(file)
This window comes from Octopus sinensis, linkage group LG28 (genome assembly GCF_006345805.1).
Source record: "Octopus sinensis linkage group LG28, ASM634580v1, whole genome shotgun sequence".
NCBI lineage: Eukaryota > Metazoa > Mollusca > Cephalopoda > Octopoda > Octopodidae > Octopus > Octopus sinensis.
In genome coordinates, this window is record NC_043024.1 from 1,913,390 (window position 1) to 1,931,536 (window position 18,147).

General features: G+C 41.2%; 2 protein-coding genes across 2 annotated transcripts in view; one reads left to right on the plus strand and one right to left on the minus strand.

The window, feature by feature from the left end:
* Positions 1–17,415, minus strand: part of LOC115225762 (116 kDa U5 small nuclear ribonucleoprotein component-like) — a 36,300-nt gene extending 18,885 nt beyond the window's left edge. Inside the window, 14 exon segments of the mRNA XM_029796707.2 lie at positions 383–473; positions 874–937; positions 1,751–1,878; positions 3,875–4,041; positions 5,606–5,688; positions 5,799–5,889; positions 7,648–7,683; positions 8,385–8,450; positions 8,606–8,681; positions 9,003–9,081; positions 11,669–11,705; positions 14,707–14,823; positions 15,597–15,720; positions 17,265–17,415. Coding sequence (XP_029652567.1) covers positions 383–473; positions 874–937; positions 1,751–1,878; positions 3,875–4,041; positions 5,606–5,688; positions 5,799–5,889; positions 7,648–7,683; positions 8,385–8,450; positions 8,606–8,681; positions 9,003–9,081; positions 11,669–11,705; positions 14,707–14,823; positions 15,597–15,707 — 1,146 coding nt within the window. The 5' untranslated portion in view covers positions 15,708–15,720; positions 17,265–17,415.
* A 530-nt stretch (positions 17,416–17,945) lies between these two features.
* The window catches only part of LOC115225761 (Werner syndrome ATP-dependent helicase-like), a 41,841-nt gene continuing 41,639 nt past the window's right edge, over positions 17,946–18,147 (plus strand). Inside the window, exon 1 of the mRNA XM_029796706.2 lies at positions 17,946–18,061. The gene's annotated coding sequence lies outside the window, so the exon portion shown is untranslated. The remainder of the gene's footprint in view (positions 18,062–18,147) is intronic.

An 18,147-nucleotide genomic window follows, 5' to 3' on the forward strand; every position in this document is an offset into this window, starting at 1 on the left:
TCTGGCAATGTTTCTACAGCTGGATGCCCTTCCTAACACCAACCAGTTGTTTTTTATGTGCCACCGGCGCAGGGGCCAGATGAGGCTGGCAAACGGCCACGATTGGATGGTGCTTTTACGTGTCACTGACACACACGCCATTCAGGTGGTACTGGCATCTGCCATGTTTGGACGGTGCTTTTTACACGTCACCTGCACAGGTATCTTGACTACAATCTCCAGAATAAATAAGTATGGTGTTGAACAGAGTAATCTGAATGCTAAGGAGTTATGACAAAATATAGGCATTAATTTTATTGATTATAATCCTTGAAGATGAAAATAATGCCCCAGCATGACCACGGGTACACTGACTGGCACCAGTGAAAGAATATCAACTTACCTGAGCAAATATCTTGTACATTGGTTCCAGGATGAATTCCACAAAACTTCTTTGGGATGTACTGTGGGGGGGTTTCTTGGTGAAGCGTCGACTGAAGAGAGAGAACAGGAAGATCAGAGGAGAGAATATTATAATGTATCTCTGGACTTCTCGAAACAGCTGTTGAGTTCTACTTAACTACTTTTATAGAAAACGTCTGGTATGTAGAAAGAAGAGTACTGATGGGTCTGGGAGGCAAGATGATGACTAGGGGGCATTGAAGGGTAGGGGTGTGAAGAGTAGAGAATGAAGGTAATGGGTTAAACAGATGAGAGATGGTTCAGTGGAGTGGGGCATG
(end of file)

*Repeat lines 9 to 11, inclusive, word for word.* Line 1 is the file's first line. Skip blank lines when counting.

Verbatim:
* The window catches only part of LOC115225761 (Werner syndrome ATP-dependent helicase-like), a 41,841-nt gene continuing 41,639 nt past the window's right edge, over positions 17,946–18,147 (plus strand). Inside the window, exon 1 of the mRNA XM_029796706.2 lies at positions 17,946–18,061. The gene's annotated coding sequence lies outside the window, so the exon portion shown is untranslated. The remainder of the gene's footprint in view (positions 18,062–18,147) is intronic.

An 18,147-nucleotide genomic window follows, 5' to 3' on the forward strand; every position in this document is an offset into this window, starting at 1 on the left:
TCTGGCAATGTTTCTACAGCTGGATGCCCTTCCTAACACCAACCAGTTGTTTTTTATGTGCCACCGGCGCAGGGGCCAGATGAGGCTGGCAAACGGCCACGATTGGATGGTGCTTTTACGTGTCACTGACACACACGCCATTCAGGTGGTACTGGCATCTGCCATGTTTGGACGGTGCTTTTTACACGTCACCTGCACAGGTATCTTGACTACAATCTCCAGAATAAATAAGTATGGTGTTGAACAGAGTAATCTGAATGCTAAGGAGTTATGACAAAATATAGGCATTAATTTTATTGATTATAATCCTTGAAGATGAAAATAATGCCCCAGCATGACCACGGGTACACTGACTGGCACCAGTGAAAGAATATCAACTTACCTGAGCAAATATCTTGTACATTGGTTCCAGGATGAATTCCACAAAACTTCTTTGGGATGTACTGTGGGGGGGTTTCTTGGTGAAGCGTCGACTGAAGAGAGAGAACAGGAAGATCAGAGGAGAGAATATTATAATGTATCTCTGGACTTCTCGAAACAGCTGTTGAGTTCTACTTAACTACTTTTATAGAAAACGTCTGGTATGTAGAAAGAAGAGTACTGATGGGTCTGGGAGGCAAGATGATGACTAGGGGGCATTGAAGGGTAGGGGTGTGAAGAGTAGAGAATGAAGGTAATGGGTTAAACAGATGAGAGATGGTTCAGTGGAGTGGGGCATG